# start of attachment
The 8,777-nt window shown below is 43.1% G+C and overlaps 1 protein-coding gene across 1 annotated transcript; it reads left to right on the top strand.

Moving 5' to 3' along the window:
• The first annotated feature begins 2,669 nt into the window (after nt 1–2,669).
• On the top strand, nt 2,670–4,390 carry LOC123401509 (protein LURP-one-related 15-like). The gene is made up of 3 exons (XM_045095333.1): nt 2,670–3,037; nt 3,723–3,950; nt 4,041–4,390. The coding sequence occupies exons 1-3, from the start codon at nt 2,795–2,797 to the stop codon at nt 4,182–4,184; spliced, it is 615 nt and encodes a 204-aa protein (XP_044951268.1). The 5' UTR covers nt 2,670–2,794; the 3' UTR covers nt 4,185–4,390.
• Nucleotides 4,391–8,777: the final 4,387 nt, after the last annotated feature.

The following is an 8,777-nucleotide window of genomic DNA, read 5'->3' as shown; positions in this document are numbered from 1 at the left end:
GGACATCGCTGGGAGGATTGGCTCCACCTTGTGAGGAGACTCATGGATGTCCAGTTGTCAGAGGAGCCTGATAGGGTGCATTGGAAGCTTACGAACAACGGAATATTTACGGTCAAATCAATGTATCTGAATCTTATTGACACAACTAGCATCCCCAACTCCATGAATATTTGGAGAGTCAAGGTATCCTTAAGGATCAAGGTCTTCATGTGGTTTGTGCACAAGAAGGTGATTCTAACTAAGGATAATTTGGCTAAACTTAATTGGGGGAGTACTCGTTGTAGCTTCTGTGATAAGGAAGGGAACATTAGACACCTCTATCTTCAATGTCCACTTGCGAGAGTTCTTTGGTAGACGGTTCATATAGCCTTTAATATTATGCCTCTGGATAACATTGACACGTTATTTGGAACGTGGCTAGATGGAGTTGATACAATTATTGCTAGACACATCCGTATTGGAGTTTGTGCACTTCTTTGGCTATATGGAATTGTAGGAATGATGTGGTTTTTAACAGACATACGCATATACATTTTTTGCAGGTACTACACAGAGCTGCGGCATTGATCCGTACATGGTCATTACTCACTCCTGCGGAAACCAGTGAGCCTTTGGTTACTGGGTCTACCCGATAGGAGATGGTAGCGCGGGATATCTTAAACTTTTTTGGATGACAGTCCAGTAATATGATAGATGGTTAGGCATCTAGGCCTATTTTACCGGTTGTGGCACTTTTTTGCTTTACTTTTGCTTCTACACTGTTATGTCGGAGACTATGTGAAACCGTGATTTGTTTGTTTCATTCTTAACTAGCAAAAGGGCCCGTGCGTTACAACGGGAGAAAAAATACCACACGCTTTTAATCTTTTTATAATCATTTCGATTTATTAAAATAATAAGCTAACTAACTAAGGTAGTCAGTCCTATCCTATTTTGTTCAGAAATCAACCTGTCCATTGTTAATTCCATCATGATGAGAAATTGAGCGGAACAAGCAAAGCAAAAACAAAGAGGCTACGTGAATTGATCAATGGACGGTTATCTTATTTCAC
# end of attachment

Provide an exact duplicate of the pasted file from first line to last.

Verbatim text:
The 8,777-nt window shown below is 43.1% G+C and overlaps 1 protein-coding gene across 1 annotated transcript; it reads left to right on the top strand.

Moving 5' to 3' along the window:
• The first annotated feature begins 2,669 nt into the window (after nt 1–2,669).
• On the top strand, nt 2,670–4,390 carry LOC123401509 (protein LURP-one-related 15-like). The gene is made up of 3 exons (XM_045095333.1): nt 2,670–3,037; nt 3,723–3,950; nt 4,041–4,390. The coding sequence occupies exons 1-3, from the start codon at nt 2,795–2,797 to the stop codon at nt 4,182–4,184; spliced, it is 615 nt and encodes a 204-aa protein (XP_044951268.1). The 5' UTR covers nt 2,670–2,794; the 3' UTR covers nt 4,185–4,390.
• Nucleotides 4,391–8,777: the final 4,387 nt, after the last annotated feature.

The following is an 8,777-nucleotide window of genomic DNA, read 5'->3' as shown; positions in this document are numbered from 1 at the left end:
GGACATCGCTGGGAGGATTGGCTCCACCTTGTGAGGAGACTCATGGATGTCCAGTTGTCAGAGGAGCCTGATAGGGTGCATTGGAAGCTTACGAACAACGGAATATTTACGGTCAAATCAATGTATCTGAATCTTATTGACACAACTAGCATCCCCAACTCCATGAATATTTGGAGAGTCAAGGTATCCTTAAGGATCAAGGTCTTCATGTGGTTTGTGCACAAGAAGGTGATTCTAACTAAGGATAATTTGGCTAAACTTAATTGGGGGAGTACTCGTTGTAGCTTCTGTGATAAGGAAGGGAACATTAGACACCTCTATCTTCAATGTCCACTTGCGAGAGTTCTTTGGTAGACGGTTCATATAGCCTTTAATATTATGCCTCTGGATAACATTGACACGTTATTTGGAACGTGGCTAGATGGAGTTGATACAATTATTGCTAGACACATCCGTATTGGAGTTTGTGCACTTCTTTGGCTATATGGAATTGTAGGAATGATGTGGTTTTTAACAGACATACGCATATACATTTTTTGCAGGTACTACACAGAGCTGCGGCATTGATCCGTACATGGTCATTACTCACTCCTGCGGAAACCAGTGAGCCTTTGGTTACTGGGTCTACCCGATAGGAGATGGTAGCGCGGGATATCTTAAACTTTTTTGGATGACAGTCCAGTAATATGATAGATGGTTAGGCATCTAGGCCTATTTTACCGGTTGTGGCACTTTTTTGCTTTACTTTTGCTTCTACACTGTTATGTCGGAGACTATGTGAAACCGTGATTTGTTTGTTTCATTCTTAACTAGCAAAAGGGCCCGTGCGTTACAACGGGAGAAAAAATACCACACGCTTTTAATCTTTTTATAATCATTTCGATTTATTAAAATAATAAGCTAACTAACTAAGGTAGTCAGTCCTATCCTATTTTGTTCAGAAATCAACCTGTCCATTGTTAATTCCATCATGATGAGAAATTGAGCGGAACAAGCAAAGCAAAAACAAAGAGGCTACGTGAATTGATCAATGGACGGTTATCTTATTTCAC